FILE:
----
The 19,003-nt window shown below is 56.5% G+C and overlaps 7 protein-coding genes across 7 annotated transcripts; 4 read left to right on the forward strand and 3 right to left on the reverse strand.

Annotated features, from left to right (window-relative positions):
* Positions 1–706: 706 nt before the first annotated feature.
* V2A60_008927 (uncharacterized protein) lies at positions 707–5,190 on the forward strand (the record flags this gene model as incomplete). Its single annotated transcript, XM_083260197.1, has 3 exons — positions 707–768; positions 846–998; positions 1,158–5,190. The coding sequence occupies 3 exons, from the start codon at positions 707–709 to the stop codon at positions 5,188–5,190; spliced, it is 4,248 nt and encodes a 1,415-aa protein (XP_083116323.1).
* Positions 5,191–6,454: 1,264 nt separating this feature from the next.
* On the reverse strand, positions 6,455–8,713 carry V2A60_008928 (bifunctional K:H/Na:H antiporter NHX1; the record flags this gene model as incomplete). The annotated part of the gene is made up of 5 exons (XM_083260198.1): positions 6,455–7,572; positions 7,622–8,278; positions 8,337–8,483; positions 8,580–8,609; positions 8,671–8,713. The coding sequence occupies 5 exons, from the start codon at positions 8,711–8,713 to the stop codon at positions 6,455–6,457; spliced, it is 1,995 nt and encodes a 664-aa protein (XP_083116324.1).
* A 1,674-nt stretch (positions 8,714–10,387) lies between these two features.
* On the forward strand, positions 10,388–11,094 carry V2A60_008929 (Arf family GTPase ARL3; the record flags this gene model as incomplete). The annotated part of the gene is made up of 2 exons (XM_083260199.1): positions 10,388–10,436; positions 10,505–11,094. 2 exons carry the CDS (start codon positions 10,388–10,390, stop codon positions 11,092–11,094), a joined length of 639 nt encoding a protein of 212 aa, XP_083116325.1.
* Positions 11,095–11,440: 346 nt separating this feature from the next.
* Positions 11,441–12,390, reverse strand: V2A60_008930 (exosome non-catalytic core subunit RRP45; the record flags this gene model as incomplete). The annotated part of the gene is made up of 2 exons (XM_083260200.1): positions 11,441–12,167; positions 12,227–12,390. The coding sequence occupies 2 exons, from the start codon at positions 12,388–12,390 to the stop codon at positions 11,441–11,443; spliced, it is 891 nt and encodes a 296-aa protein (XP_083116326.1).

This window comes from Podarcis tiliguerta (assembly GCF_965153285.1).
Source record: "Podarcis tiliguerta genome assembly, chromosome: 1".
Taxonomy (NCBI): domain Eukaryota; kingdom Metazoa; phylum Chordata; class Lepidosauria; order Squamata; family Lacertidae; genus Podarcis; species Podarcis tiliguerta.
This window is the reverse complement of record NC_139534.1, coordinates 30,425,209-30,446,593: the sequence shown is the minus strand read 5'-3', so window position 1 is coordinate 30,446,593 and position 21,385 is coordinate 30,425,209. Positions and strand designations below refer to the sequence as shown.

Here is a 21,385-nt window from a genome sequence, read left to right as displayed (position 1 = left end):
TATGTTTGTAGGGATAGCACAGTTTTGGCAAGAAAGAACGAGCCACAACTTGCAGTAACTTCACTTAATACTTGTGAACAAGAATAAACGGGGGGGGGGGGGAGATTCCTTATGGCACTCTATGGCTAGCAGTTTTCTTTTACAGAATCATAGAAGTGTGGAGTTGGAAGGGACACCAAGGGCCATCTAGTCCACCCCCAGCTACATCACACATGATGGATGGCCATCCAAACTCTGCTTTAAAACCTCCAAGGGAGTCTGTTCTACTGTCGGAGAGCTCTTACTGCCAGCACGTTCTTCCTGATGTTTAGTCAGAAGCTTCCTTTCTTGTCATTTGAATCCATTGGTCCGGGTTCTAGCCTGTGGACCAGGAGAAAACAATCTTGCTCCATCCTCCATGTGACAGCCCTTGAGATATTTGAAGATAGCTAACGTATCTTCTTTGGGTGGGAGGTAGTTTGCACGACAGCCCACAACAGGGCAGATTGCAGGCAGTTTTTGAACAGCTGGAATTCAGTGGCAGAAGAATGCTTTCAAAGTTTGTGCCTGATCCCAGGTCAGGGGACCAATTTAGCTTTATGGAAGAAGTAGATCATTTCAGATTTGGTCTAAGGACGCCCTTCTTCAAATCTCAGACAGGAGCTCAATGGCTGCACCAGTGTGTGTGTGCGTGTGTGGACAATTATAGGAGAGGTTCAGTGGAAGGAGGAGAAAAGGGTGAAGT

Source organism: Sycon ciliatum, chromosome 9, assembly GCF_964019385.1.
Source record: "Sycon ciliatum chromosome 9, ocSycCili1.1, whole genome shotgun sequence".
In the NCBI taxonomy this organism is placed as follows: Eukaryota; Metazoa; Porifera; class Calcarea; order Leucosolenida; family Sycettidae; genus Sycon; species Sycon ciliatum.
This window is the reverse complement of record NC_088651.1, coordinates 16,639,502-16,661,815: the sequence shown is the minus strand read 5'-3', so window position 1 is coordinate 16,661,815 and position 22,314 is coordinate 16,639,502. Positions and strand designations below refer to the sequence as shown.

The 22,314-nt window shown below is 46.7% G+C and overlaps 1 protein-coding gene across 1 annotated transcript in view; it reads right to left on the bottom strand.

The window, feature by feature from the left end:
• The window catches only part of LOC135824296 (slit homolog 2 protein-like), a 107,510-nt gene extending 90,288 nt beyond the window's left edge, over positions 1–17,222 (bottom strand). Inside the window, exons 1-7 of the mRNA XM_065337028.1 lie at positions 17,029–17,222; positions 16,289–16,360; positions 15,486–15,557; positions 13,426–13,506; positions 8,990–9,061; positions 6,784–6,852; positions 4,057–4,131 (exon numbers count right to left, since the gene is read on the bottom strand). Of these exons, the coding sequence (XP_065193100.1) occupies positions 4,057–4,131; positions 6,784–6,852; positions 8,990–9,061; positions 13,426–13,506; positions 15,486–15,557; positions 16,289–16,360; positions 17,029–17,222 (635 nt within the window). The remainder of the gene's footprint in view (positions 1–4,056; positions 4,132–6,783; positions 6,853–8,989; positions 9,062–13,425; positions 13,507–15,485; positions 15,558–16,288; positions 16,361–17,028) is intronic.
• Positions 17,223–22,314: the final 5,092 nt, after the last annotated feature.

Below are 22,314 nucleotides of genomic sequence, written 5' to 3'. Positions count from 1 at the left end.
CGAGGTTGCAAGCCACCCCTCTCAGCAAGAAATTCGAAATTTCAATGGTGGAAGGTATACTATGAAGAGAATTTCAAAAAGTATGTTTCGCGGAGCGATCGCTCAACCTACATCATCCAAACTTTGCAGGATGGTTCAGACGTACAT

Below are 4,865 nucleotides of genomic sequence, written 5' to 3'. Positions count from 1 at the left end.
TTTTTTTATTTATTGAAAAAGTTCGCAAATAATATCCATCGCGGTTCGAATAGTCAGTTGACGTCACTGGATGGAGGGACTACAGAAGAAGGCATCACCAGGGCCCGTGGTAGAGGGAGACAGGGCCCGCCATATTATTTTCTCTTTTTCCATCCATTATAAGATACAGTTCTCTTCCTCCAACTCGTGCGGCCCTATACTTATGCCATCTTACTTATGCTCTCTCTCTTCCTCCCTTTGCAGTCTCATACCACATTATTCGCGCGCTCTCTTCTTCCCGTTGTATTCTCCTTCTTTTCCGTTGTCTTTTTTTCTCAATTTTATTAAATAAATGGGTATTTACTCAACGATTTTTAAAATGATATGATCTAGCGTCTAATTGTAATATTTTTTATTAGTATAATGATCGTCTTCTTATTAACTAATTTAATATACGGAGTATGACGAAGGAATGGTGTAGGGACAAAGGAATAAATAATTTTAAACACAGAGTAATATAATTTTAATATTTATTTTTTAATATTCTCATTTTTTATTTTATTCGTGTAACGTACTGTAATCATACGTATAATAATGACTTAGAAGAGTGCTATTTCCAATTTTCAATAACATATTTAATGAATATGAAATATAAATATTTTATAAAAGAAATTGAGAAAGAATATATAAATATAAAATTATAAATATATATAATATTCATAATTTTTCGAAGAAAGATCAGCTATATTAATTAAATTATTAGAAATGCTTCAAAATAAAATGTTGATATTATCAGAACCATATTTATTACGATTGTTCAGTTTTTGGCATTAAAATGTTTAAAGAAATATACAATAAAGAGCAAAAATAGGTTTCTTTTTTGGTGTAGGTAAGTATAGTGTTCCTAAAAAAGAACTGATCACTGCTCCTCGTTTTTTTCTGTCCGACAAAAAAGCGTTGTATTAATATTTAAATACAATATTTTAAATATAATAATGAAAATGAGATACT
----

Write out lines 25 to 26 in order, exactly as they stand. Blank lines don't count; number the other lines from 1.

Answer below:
Below are 22,314 nucleotides of genomic sequence, written 5' to 3'. Positions count from 1 at the left end.
CGAGGTTGCAAGCCACCCCTCTCAGCAAGAAATTCGAAATTTCAATGGTGGAAGGTATACTATGAAGAGAATTTCAAAAAGTATGTTTCGCGGAGCGATCGCTCAACCTACATCATCCAAACTTTGCAGGATGGTTCAGACGTACAT